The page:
This map from 1531 shows Antartica with rivers flowing and with the Ross and Ronne Ice Shelves gone . . .
This map from 1513 shows the coast of Antartica, including portions that are currently covered in ice . . .
And this map, dated 1737 shows Antartica as two seperate land masses, as it is underneath the ice sheet . . .
How could it be, if Antartica has been covered in ice for tens of thousands of years (as most modern climate scientists maintain), that these old maps show Antartica in various stages of being ice-free?
I would not maintain that human contribution to global warming--a phenomenon I do not deny, by the way--is a good thing. Indeed, I believe the environmental awareness brought to folks by the obvious rises in temperature is a good thing. As centers of population grow hotter, people cannot deny the effect humans have upon this world. My only concern would be that in response to hotter days, folks resort to more polluting modes of energy production such as the filthy and exceedingly toxic use of nuclear power, rather than the completely viable and environmentally friendly sources such as wind and solar, biodiesel (algae-derived), etc.
It seems that a more general environmental consciousness has been raised by the obvious effects of global warming, as it seems more effective P.R. for environmental causes than the scarcely publicized millions who die slowly from cancer and other diseases caused by the more immediately toxic chemicals spewed out into our environment by many industries. Still, I believe these other pollutants are a much greater concern. CO2 is absorbed by plants, and they thrive as this gas is present to a moderately higher degree than currently is in our atmosphere--assuming precipitation is not adversely affected, which is uncertain as higher temperatures may well cause enough further evaporation of the oceans to cause more rainfall on landmasses, thus growing more plants, both thus cooling the temperatures.
Nonetheless, concern about human contribution is merited, and the coal-fired power plants that are most to blame for this human contribution also spew out sulphur and nitrogen compounds that cause acid rain, as well as polluting with heavy metals such as mercury and cadmium. Below is a list of the pollutants from a typical coal-fired power plant form the Union of Concerned Scientists website:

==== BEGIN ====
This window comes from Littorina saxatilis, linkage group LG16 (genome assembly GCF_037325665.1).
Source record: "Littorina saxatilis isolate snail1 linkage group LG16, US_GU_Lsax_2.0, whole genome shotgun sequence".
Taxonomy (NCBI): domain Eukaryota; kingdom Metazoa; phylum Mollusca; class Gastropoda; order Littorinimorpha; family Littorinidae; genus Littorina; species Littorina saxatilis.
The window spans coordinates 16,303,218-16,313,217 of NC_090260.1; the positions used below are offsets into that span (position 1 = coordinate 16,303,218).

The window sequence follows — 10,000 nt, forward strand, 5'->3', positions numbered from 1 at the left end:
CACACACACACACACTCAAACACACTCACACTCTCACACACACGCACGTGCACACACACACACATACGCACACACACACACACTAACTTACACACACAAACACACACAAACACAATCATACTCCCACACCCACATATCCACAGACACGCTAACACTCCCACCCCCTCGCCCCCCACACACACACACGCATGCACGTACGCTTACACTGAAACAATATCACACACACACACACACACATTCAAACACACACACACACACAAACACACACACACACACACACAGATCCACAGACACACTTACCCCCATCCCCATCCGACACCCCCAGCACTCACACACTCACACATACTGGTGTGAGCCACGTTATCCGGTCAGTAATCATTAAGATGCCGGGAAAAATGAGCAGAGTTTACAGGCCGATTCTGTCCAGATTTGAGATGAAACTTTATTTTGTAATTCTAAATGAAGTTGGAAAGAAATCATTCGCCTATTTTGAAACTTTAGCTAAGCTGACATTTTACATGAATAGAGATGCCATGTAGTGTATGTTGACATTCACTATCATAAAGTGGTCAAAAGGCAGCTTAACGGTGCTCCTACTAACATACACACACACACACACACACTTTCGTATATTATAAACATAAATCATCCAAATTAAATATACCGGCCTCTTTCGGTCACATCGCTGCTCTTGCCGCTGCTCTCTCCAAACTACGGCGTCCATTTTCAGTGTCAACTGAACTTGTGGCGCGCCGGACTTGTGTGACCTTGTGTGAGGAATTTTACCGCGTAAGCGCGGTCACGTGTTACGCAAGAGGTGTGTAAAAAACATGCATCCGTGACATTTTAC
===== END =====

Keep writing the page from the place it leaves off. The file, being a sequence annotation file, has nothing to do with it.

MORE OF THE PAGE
Burning coal is a leading cause of smog, acid rain, global warming, and air toxics. In an average year, a typical coal plant generates:
3,700,000 tons of carbon dioxide (CO2), the primary human cause of global warming--as much carbon dioxide as cutting down 161 million trees.
10,000 tons of sulfur dioxide (SO2), which causes acid rain that damages forests, lakes, and buildings, and forms small airborne particles that can penetrate deep into lungs.
500 tons of small airborne particles, which can cause chronic bronchitis, aggravated asthma, and premature death, as well as haze obstructing visibility.
10,200 tons of nitrogen oxide (NOx), as much as would be emitted by half a million late-model cars. NOx leads to formation of ozone (smog) which inflames the lungs, burning through lung tissue making people more susceptible to respiratory illness.
720 tons of carbon monoxide (CO), which causes headaches and place additional stress on people with heart disease.
220 tons of hydrocarbons, volatile organic compounds (VOC), which form ozone.
170 pounds of mercury, where just 1/70th of a teaspoon deposited on a 25-acre lake can make the fish unsafe to eat.
225 pounds of arsenic, which will cause cancer in one out of 100 people who drink water containing 50 parts per billion.
114 pounds of lead, 4 pounds of cadmium, other toxic heavy metals, and trace amounts of uranium.
These things said, regarding the issue of climate change, below are a number of excerpts of scriptures, mostly from the Mahabharata, which describe the hills around Mount Kailash--currently covered in tundra and ice--as covered in trees and gardens.
The Mahabharata, Book 13: Anusasana Parva